Drop in water temperature means even the fish feel the cold

IT FEELS like somebody left the fridge door open.

On second thoughts, it's probably warmer inside!

I must be getting soft. After a day's skiing, I used to head down to Lake Jindabyne to spin for a trout and by around dark, the sure sign it was time to go home was when the line began to freeze to the rod guides.

And a winter salmon session on the South Coast used to start with a barefoot dash across the frosty dunes to the 'warm' surf.

Fortunately, winter around here lasts only a few weeks but try telling that to yourself when the sun goes down and you can't feel the line running through your hands.

The fish can feel a cold change almost as much as we warm-blooded creatures do.

A sudden drop in water temp, triggered by frosty nights or icy runoff, can shut down many fish - at least until they get used to the new conditions.

Brett at Ballina Bait and Tackle thinks that might be going on in the rivers now, where he says things have been 'a little funny'.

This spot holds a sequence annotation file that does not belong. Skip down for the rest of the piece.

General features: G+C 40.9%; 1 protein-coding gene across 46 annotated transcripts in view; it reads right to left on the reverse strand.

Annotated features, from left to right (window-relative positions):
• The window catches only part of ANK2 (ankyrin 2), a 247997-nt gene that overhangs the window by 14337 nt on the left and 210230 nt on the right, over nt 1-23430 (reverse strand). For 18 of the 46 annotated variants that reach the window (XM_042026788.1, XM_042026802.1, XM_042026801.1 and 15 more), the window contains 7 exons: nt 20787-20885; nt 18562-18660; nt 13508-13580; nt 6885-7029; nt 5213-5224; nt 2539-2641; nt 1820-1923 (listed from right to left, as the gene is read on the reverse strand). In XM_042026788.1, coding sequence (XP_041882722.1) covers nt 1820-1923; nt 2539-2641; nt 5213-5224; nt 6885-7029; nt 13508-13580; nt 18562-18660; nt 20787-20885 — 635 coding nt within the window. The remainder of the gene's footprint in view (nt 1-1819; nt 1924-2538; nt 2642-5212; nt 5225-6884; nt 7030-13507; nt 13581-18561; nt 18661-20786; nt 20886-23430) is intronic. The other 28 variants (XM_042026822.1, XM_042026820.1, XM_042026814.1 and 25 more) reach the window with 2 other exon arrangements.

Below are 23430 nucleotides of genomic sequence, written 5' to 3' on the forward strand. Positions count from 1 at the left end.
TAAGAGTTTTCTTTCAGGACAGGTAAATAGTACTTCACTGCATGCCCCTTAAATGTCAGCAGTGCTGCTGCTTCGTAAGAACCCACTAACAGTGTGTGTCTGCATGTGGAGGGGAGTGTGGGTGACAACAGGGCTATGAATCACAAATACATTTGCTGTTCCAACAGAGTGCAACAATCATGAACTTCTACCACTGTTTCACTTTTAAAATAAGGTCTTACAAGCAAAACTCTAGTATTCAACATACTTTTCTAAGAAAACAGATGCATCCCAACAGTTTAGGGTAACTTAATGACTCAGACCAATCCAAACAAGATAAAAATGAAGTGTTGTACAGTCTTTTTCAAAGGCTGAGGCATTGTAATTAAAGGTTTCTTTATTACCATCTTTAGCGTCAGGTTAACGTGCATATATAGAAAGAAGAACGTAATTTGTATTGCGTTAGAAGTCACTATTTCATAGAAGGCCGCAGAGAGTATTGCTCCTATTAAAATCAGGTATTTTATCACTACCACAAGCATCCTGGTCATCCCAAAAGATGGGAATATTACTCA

It doesn't mean the fish haven't been biting at all; they have, but they mightn't be as active or as hungry as in recent weeks.

School flathead and mulloway in the middle reaches of the Richmond have been less active and and the water there quickly becomes colder than it does closer to the mouth.

The big spring tides are pushing 20-degree ocean water well into the lower estuaries, where luderick, bream and larger mulloway continue to feed actively.

Tailor, bream and a few travelling flathead are worthwhile targets from the beaches but the rising swell this weekend will make things very tough on the exposed coast.

Snapper remain in fair numbers over the close reefs but they, too, look safe for the moment with 20-knot winds and three-meter swells making river bars hazardous.

But as long as the prolific bait schools remain off the coast, there'll be some good inshore fishing when the conditions allow.

The voracious Australian salmon haven't showed up in any numbers yet, so they can't make inroads into the baitfish just yet.

Nor have the other southern invading pests, those chisel-toothed leatherjackets.

There's just the faintest trickle of slightly too-warm water from the north obstructing their push up the coast. Long may it be so.

Money fish

One tagged fish will be worth a million bucks and 75 others worth $10,000 each in a bid to get fishos up to the Top End during the next wet season.

Tourism NT's Million-Dollar Barra contest runs from October to February and participants must register online at http://www.milliondollarfish.com.au to compete.

If they get an early and vigorous wet, it could be worth investing in raincoat futures.


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